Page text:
How does ActiveTrack exactly work on the DJI Mavic Air? Well, this video that just appeared on YouTube explains almost everything in detail. ActiveTrack allows you to have your drone follow and film you as walk, hike, run or in this case bike. Does ActiveTrack work in the same way as other drones from DJI? This video will answer most of your questions in great detail.

DJI Mavic Pro

DJI’s Active Track explained

We already know ActiveTrack from other drones from DJI, for instance, the Spark, the Mavic Pro, and the Phantom Series. How is it different on the Mavic Air compared to those drones?

Improvements: obstacle-avoidance sensors

The Mavic Air ActiveTrack is better in some ways. Mostly due to the improved obstacle-avoidance sensors (it has sensors in the back as well now) and it seems to be more accurate in tracking moving objects.

The Mavic Air can track you in various ways. It can track your steps and film you from behind. It can track you in profile and track you while flying sideways (watch out for obstacles as the Mavic Air does not have sensors mounted on the sides). And it can track you as you are coming towards the drone. In that case, it will fly away from you backward. Whatever option you use, be sure to give the drone plenty of time to respond to your actions. Quick turns or movements on your part or even trees that block the drone’s view of you can quickly end ActiveTrack.

Missing features: follow-me and dynamic home point

However, unlike the Spark and the Mavic Pro, the Mavic Air lacks two important features. One is the follow-me feature where it follows the controller even without a visual lock on the subject. And two, the Mavic Air does not have the automatic dynamic home point option that we know from the Spark and the Mavic Pro as well. The dynamic home point is useful as the drone continues to refresh it’s home point while following you.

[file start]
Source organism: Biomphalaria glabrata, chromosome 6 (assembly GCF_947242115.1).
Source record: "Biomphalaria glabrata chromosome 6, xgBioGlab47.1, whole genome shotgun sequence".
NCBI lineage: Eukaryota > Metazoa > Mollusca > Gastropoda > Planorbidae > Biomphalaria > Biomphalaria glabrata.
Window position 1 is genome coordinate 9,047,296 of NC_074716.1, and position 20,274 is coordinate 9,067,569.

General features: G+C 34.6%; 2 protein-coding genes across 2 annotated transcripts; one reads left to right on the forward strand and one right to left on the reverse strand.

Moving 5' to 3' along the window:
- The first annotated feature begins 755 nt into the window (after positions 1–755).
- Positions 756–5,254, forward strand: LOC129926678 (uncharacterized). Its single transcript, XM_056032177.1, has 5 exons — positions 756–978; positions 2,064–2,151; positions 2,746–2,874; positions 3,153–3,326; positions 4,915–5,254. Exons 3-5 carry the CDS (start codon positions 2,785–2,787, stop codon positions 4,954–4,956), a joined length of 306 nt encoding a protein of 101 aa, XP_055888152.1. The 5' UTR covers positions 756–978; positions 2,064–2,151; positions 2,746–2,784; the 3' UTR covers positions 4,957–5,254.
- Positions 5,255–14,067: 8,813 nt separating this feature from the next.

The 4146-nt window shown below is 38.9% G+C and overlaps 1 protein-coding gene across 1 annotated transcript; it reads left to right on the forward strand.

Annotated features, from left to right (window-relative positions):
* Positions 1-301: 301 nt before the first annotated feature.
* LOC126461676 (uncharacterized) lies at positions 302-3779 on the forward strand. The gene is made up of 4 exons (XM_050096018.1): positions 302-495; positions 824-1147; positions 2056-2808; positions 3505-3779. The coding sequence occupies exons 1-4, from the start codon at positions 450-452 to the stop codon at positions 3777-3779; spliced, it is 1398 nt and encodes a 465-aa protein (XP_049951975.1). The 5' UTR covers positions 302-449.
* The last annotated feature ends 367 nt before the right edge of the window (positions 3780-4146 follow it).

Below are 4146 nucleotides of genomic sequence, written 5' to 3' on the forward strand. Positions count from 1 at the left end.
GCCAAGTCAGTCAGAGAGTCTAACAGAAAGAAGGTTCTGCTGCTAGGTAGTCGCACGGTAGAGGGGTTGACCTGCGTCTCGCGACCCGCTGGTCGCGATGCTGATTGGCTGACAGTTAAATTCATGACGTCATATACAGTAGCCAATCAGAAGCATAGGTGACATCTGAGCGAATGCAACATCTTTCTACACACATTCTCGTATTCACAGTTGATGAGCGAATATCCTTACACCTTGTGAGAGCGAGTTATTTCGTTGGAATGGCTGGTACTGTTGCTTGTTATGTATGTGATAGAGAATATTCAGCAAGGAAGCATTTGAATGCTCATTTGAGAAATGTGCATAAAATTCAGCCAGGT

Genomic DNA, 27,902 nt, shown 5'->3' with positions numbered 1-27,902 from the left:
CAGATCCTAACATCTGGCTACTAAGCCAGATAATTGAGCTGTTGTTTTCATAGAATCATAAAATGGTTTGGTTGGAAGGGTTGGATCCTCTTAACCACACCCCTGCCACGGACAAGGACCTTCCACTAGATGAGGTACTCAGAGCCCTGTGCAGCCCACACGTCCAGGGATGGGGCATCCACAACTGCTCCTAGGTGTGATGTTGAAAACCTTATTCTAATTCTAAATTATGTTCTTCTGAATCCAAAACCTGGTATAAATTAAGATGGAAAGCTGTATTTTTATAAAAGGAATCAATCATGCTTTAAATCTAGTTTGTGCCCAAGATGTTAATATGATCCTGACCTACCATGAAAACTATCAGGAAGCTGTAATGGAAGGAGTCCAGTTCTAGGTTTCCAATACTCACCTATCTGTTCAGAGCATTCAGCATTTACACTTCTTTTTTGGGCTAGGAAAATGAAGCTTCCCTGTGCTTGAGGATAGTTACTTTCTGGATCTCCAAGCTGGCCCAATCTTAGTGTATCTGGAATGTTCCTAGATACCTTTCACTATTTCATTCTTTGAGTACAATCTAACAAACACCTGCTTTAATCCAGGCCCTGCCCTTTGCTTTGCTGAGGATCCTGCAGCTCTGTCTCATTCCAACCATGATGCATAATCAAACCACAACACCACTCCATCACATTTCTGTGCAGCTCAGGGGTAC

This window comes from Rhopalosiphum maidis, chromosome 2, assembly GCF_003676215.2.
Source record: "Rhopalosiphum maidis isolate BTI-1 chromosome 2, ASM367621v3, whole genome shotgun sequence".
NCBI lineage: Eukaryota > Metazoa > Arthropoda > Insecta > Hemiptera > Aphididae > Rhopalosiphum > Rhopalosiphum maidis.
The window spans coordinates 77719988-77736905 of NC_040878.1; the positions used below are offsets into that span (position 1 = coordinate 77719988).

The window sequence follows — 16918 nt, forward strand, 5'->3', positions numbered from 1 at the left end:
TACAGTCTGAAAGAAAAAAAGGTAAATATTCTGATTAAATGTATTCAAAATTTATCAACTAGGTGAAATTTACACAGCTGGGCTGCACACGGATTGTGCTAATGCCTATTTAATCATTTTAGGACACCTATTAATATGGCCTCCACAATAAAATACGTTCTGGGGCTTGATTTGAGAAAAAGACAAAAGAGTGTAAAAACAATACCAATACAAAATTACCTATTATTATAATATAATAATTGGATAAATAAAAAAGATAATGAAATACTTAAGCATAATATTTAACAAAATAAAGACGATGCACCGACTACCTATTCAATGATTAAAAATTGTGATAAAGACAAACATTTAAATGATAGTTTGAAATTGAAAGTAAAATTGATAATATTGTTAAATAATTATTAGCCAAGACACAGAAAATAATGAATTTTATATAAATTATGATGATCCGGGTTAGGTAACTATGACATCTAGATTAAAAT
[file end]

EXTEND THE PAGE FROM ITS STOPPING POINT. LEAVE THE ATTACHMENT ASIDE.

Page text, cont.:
ActiveTrack is only able to track you up to 34 mph and that is only achieved under ideal circumstances. In the video clip below from DC Rainmaker, the drone seems to top out at around 20 mph.

The Mavic Air allows you to use ActiveTrack both with and without the controller. When you use it without the controller and fly the drone straight from your phone, ActiveTrack is limited to following you up to 300 feet from its home point. Once you go past the 300 feet the drone will stop following you even though it does still record. This is where the dynamic home point solution would come in handy as it would allow you to use ActiveTrack without the controller and for greater distances.

In the video, it is also pointed out that ActiveTrack with the controller is far more accurate and better able to track the subject that when using it from your smartphone. With the controller, the success rate is around 80% whereas when only using the phone this number drops to around 50% success rate. Something to keep in mind.

The conclusion of the video is that ActiveTrack will not be able to follow you over long distances or through technical terrain or complex movements. However, ActiveTrack is useful for B-roll type footage where you film only for a few seconds at a time.

One question that remains unanswered in this video is whether ActiveTrack will enable the drone to follow you when there is a difference in elevation. We will confirm whether the Maiv Air is able to do so.

One last thing that stood out in the video was the moving and shaking of the gimbal in certain situations. This is not something we have experienced but please let us know if you have.

DC Rainmaker’s video

Watch the video below if you have a chance. It is very informative.

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Note II: If you are in the market for the new DJI Mavic Air, check out this article with tips on where you can buy it.

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